There are no labelled axons in these anterior branches. The posterior branch containing filled axons continues distally in the position characteristic for the radial nerve. This nerve becomes very compressed at this point and is often surrounded by part of the matrix surrounding the humerus. Here it is too deep within the tissue for the chromogen to penetrate so that filled axons are not visible. Further distally where the chromogen has penetrated, the filled axons are found throughout the nerve where they are again visible (Fig. 6B), further down they coalesce towards the injection site to leave in a tight clump anteriorly as is shown in Fig. 6D and in the enlarged reconstruction to the right (Fig. 5). The large arrow shows the first section in which the underlying pattern of the limb is clearly duplicated.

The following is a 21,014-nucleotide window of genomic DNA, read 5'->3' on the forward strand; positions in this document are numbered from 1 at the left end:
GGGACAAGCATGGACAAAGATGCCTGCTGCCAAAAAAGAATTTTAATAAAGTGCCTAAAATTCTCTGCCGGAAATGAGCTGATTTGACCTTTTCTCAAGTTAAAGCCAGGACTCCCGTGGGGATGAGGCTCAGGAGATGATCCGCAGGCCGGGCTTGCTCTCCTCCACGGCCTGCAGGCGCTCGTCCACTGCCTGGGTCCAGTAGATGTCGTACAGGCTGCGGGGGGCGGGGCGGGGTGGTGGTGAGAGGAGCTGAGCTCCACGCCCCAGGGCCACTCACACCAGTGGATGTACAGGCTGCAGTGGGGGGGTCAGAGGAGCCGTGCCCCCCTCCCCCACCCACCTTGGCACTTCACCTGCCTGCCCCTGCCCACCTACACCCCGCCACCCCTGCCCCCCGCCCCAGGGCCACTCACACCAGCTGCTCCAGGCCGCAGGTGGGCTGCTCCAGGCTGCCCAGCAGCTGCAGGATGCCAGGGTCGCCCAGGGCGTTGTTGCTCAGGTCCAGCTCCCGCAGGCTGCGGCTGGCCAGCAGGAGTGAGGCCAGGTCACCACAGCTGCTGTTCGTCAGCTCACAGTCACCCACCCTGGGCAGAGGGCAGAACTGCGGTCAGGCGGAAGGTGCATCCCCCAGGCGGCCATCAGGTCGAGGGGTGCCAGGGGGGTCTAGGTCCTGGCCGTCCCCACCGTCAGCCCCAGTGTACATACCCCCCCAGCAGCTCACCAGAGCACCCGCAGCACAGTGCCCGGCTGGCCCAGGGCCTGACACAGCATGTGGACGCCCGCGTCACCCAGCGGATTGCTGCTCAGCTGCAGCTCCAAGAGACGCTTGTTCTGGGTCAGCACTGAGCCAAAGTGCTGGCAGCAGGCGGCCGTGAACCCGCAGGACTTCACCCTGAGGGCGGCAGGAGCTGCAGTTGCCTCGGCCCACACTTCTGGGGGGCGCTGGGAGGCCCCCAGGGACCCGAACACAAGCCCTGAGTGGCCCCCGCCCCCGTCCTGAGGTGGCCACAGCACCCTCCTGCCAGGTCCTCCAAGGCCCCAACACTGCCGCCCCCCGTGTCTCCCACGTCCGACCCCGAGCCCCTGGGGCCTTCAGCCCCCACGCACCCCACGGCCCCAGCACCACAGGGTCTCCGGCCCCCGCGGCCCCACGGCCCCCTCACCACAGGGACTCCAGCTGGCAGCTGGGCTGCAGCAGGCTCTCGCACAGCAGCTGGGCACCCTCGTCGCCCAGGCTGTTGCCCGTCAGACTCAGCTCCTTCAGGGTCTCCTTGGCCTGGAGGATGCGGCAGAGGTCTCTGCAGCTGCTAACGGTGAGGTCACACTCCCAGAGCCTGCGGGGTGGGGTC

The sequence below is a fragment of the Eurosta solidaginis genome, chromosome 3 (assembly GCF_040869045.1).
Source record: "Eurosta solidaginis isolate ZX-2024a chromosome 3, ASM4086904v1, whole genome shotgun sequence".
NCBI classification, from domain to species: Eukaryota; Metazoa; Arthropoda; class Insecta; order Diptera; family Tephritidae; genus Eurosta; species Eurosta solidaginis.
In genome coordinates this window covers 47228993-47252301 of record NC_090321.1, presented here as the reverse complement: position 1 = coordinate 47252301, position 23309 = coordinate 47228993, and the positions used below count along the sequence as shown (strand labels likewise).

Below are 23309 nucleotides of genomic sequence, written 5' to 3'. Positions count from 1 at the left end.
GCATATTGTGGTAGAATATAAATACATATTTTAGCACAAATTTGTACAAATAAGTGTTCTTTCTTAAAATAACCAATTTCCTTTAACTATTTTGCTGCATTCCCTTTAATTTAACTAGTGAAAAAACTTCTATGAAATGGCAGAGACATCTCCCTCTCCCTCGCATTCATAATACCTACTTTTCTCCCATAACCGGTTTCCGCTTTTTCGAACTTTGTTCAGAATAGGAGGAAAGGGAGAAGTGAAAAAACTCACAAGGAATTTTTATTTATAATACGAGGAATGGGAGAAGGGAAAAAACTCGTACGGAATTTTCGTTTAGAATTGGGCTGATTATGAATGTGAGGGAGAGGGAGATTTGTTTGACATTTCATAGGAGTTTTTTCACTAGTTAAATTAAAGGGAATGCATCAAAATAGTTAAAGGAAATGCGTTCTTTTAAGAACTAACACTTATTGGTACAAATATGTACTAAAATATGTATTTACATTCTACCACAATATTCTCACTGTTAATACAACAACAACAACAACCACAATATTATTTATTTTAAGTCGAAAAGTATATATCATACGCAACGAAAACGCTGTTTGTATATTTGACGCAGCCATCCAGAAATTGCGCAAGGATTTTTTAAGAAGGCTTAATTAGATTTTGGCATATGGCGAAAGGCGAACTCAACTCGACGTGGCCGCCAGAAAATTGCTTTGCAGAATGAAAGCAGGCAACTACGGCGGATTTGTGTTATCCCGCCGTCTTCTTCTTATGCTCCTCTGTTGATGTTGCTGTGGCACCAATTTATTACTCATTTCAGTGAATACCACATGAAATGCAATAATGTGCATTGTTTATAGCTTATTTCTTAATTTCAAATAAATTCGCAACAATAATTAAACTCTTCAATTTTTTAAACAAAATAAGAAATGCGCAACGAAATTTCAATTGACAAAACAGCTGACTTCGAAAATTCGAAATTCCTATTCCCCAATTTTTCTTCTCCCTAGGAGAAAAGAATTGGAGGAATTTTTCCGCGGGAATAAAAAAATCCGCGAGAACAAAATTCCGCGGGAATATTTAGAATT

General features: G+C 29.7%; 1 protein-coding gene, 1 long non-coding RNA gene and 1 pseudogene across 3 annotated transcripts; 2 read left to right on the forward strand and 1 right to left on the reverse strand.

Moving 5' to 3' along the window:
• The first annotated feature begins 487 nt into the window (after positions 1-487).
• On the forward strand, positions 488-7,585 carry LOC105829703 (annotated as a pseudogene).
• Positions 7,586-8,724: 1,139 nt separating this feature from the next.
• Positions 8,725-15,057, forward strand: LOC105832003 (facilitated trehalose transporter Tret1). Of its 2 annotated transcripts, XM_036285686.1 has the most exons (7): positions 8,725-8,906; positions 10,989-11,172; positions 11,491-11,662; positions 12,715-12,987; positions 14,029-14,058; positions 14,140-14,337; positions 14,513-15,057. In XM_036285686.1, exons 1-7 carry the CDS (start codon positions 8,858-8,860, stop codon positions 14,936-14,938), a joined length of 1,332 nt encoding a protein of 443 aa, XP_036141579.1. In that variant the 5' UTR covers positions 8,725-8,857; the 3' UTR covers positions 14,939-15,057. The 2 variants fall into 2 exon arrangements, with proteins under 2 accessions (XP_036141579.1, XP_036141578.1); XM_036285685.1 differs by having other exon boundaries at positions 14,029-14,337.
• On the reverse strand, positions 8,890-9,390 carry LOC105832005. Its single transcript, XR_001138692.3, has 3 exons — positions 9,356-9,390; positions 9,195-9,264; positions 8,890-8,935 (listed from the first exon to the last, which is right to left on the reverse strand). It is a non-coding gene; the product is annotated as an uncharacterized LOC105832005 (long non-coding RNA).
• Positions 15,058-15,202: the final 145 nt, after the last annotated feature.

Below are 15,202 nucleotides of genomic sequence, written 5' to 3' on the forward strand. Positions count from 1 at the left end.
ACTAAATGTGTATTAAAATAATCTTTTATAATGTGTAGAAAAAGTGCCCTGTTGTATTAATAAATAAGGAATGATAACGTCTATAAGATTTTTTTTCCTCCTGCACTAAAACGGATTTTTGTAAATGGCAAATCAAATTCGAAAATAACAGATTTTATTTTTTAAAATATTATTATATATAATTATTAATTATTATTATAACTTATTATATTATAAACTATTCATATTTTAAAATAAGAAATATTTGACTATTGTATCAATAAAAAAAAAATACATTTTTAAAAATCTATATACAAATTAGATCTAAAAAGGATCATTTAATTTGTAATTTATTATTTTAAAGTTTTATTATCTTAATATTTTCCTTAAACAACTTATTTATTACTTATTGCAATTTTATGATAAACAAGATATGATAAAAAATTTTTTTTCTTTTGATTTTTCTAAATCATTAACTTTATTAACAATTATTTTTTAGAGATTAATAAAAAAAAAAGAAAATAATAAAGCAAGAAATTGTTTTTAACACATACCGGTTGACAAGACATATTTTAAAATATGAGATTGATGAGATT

The pattern of nerves in the other limbs containing labelled axons was similar. Immediately distal to the plexus, filled axons occupied positions characteristic for EMUc in a normal limb. Filled axons move to more anterior positions within the nerve at more distal levels. Further distally the radial nerve splits into several branches with further transposition of axons to reach the anterior duplicated muscle. In all cases, the localization of axons and the nerve pattern were abnormal far proximal to duplication of skeleton, muscles or dermal structures (see below). In normal limbs, the position of axons within a nerve presages the position of their targets in the limb. Thus, when the anterior forearm extensor muscle EMRc is injected with HRP, the filled fibres occupy a more anterior position in the radial nerve. In Fig. 7, they can be seen running in a band across the radial nerve, the axons anterior to them are sensory axons which leave the radial to innervate the alar web via the patagialis nerve. Distal to this point, the filled axons are far anterior in the radial from which position the nerve to the EMR muscle arises. The axons do not change their relative positions within the nerve, their trajectories are clearly related to the topological position of EMRc and unlike those seen in duplicated wings, EMRc injections never filled axons in spinal nerve 16.